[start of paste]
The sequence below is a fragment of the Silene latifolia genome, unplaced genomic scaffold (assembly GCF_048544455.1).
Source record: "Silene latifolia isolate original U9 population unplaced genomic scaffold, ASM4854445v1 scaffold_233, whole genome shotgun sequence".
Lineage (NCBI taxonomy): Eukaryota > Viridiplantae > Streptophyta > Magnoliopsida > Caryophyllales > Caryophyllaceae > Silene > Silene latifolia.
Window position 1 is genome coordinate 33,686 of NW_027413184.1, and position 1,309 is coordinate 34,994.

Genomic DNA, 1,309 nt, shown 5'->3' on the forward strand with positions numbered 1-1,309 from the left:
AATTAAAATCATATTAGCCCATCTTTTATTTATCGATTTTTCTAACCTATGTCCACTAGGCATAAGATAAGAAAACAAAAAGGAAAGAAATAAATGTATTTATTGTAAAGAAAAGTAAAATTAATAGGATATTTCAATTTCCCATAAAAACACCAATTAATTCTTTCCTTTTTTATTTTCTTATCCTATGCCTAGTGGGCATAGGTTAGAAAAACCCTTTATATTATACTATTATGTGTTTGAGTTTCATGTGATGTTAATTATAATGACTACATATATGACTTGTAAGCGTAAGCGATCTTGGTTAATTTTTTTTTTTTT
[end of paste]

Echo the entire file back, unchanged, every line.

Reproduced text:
The sequence below is a fragment of the Silene latifolia genome, unplaced genomic scaffold (assembly GCF_048544455.1).
Source record: "Silene latifolia isolate original U9 population unplaced genomic scaffold, ASM4854445v1 scaffold_233, whole genome shotgun sequence".
Lineage (NCBI taxonomy): Eukaryota > Viridiplantae > Streptophyta > Magnoliopsida > Caryophyllales > Caryophyllaceae > Silene > Silene latifolia.
Window position 1 is genome coordinate 33,686 of NW_027413184.1, and position 1,309 is coordinate 34,994.

Genomic DNA, 1,309 nt, shown 5'->3' on the forward strand with positions numbered 1-1,309 from the left:
AATTAAAATCATATTAGCCCATCTTTTATTTATCGATTTTTCTAACCTATGTCCACTAGGCATAAGATAAGAAAACAAAAAGGAAAGAAATAAATGTATTTATTGTAAAGAAAAGTAAAATTAATAGGATATTTCAATTTCCCATAAAAACACCAATTAATTCTTTCCTTTTTTATTTTCTTATCCTATGCCTAGTGGGCATAGGTTAGAAAAACCCTTTATATTATACTATTATGTGTTTGAGTTTCATGTGATGTTAATTATAATGACTACATATATGACTTGTAAGCGTAAGCGATCTTGGTTAATTTTTTTTTTTTT